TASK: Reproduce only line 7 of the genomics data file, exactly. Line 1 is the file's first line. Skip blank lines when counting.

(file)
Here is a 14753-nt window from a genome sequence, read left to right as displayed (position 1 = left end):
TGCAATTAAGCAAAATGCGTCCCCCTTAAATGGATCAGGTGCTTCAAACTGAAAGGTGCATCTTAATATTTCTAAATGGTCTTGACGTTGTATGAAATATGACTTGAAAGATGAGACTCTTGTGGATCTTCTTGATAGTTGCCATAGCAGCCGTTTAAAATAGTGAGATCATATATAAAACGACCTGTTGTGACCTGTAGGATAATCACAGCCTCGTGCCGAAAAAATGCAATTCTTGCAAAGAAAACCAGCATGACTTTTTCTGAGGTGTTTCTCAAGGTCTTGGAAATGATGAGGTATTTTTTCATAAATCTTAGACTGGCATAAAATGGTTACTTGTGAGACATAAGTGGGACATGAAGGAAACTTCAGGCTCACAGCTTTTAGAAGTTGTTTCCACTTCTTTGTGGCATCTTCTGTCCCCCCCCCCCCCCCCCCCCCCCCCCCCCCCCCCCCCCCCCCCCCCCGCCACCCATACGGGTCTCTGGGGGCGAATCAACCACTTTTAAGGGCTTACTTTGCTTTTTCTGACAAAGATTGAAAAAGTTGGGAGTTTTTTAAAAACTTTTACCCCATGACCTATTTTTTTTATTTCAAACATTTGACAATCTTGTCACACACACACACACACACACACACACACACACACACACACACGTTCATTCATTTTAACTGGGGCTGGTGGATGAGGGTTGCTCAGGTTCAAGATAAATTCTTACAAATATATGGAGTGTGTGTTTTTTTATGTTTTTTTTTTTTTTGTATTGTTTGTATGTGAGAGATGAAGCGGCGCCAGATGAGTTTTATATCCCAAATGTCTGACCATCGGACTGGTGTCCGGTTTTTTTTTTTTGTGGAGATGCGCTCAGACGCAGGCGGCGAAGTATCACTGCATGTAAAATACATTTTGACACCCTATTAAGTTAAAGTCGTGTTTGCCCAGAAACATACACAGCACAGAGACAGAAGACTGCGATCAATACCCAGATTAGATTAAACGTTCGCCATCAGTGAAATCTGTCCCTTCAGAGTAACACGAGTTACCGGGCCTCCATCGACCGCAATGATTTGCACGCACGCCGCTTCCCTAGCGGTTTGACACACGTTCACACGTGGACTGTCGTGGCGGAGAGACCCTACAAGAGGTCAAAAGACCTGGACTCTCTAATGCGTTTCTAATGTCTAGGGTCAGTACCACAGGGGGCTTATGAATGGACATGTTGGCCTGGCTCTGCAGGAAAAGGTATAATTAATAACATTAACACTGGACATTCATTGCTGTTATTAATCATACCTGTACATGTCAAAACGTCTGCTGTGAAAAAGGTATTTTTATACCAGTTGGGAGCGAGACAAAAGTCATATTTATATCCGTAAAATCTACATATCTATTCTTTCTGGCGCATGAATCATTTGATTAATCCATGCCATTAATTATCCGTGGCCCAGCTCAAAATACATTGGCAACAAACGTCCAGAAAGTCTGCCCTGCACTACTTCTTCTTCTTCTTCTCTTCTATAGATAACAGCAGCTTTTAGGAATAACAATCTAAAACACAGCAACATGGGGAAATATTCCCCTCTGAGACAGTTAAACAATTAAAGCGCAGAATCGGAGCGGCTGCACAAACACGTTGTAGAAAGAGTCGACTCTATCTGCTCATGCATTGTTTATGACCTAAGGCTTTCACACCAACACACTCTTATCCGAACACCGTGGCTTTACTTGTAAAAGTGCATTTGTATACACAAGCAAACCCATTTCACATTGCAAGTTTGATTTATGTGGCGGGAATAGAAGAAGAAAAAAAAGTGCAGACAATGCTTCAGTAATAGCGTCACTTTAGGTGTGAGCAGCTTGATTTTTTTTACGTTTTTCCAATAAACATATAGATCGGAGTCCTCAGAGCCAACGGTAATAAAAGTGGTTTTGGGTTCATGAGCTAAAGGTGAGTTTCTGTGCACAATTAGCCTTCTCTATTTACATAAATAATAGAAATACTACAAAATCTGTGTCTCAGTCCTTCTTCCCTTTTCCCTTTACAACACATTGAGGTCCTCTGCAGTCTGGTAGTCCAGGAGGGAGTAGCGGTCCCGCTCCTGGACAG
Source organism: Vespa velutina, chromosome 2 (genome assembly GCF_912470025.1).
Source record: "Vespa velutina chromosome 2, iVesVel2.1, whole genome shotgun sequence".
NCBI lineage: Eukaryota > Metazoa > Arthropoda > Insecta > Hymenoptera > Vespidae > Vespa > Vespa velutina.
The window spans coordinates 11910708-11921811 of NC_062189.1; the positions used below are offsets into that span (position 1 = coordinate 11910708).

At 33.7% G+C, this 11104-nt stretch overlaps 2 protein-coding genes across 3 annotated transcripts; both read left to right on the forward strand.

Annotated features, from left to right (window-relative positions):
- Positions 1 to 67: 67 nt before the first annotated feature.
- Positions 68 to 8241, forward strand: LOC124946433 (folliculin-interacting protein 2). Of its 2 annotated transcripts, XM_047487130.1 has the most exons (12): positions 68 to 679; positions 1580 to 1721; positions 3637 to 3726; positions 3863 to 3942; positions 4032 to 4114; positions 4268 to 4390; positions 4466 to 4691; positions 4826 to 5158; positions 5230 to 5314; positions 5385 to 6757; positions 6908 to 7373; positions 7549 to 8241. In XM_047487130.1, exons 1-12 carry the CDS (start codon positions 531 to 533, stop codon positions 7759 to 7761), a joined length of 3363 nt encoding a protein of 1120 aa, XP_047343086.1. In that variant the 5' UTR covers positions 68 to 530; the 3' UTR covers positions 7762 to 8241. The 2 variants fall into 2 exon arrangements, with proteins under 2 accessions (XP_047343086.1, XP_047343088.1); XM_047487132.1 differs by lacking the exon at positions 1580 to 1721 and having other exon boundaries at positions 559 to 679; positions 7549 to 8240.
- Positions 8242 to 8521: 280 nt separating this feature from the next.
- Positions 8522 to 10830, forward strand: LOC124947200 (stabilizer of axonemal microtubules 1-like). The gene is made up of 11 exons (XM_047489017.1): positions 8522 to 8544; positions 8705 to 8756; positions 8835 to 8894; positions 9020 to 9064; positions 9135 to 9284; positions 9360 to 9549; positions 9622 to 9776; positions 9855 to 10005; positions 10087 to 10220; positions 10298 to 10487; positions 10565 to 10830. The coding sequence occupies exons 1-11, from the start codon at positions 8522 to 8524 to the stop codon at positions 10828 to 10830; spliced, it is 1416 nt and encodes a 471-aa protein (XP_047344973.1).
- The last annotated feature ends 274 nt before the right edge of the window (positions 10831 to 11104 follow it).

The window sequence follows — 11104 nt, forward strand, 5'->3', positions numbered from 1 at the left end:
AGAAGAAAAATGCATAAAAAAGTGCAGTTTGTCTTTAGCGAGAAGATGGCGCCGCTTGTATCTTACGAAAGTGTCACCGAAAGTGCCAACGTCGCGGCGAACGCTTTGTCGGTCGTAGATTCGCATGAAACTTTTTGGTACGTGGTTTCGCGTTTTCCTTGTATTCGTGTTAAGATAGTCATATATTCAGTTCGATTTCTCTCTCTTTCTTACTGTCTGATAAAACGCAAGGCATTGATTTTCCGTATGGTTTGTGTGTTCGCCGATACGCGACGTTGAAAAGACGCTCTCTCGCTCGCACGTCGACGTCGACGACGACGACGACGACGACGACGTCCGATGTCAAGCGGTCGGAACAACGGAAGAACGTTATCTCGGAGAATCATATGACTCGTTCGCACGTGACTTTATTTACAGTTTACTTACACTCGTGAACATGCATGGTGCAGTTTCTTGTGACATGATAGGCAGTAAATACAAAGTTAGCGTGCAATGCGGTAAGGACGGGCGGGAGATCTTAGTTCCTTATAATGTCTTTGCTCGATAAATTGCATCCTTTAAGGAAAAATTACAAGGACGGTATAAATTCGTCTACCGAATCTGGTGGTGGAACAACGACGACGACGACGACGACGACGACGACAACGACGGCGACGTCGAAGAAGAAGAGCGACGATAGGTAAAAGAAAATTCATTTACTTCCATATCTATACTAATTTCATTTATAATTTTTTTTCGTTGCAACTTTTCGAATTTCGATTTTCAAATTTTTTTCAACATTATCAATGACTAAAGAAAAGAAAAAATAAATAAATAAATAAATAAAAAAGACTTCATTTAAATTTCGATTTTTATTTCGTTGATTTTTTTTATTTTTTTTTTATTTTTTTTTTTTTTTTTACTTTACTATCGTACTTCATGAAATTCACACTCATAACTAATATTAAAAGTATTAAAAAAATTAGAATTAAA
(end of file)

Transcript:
At 33.7% G+C, this 11104-nt stretch overlaps 2 protein-coding genes across 3 annotated transcripts; both read left to right on the forward strand.